Sunday, 8 February 2009

A wall of orchids

As mentioned in previous post, there were thousands or orchids on display at Kew. They were in formal displays, under fences, hanging from walls and ceiling, in natural-looking woodland settings and there were walls of them. It will take me some time to finish working through the few hundred pictures I took but this is a preview of a future topic for flower of the week.

PS: sorry about the formatting problems with my last post. Must do better next time.

Tropical extravaganza at Kew

I went to Kew yesterday. To celebrate their 250th year they have a seriously over the top series of displays of tropical flowers as well as a variety of conservation and related displays. they are also researching the conservation of 25 species of orchids from 20 countries around the world and have literally thousands of orchids displayed. Spending time in the tropical greenhouse surrounded by all those flowers is the best tonic I can think of after a week of cold weather and travel misery. Here are a few snaps just to show the richness of it all.

All pictures were taken at ISO 800 as the light was not great. All but the 'presents' were taken with the D700, 105mm macro lens and 1.7 teleconverter. The presents are taken on the D300 at 28mm. Aperture speeds varied from f/9 to f/11 and shutter speeds from 1/60 sec to 1/20. Learning points: I really must start using a monopod for extra stability as light just isn't good enough to easily handhold (at the end of the day my hands were very sore from the effort to keep the camera stable). Although I planned to use the D300 for longer pictures in the end I needed the 700 because of the lack of light, reinforcing my feeling that, whatever the theoretical advantages of the crop sensor for macro and telephoto images, the superior light capabilities of the D700 win out in most real-world situations.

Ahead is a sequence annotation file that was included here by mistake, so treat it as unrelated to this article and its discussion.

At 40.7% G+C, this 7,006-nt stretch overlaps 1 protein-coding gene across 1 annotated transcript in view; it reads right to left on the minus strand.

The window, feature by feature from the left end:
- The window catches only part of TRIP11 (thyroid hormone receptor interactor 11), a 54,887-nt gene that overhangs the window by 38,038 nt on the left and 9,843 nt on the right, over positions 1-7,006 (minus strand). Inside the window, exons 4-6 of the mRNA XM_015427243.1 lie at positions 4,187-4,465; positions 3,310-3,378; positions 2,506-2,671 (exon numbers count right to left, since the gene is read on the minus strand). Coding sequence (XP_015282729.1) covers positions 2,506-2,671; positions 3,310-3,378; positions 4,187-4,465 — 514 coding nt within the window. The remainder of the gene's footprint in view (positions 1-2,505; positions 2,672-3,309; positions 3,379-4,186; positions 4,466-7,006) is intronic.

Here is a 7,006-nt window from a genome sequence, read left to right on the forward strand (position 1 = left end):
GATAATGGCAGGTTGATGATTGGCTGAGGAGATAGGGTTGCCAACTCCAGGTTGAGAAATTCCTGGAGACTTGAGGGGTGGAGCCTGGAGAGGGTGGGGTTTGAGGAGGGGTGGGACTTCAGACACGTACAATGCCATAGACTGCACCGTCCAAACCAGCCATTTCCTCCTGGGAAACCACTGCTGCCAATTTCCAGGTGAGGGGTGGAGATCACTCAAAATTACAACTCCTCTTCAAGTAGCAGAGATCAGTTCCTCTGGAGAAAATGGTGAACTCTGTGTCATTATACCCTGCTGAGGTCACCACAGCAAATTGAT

This lovely flower is Agapanthus Africanus. It's a native of the Cape of Good Hope in South Africa. Agapanthus flowers are funnel shaped and grow in a many-flowered umbel shape on top of a long straight stem called a scope.

Technical stuff and learning points

These pictures also represent my first experiment with a lightcube I bought for £23 from Calumet. I found that my small flashes, when shot through the walls of the cube, couldn't easily produce sufficient light for a small aperture (all pictures are at f/16) and reasonable shutter speed (between 1/60 secs and 1/125) combined with ISO 200. I used a tripod but it isn't steady enough when pictures are taken at an angle for me to happily go much below 1/60, even with a VR lens. My solution in this case was to put my two little macro flashes inside the cube, shooting into the back corners and flagged so as not to reflect directly onto the flower or lens. My main flashes were outside and coming through the fabric. I had the lightcube against the window and there was sunshine behind but the settings didn't really let it come through. Flash and camera exposure were all manual and I'm afraid I didn't record the flash settings. I suppose my main learning points are about the limitations of small flashes and that a lighcube isn't as simple a solution to producing diffused lighting as I had hoped.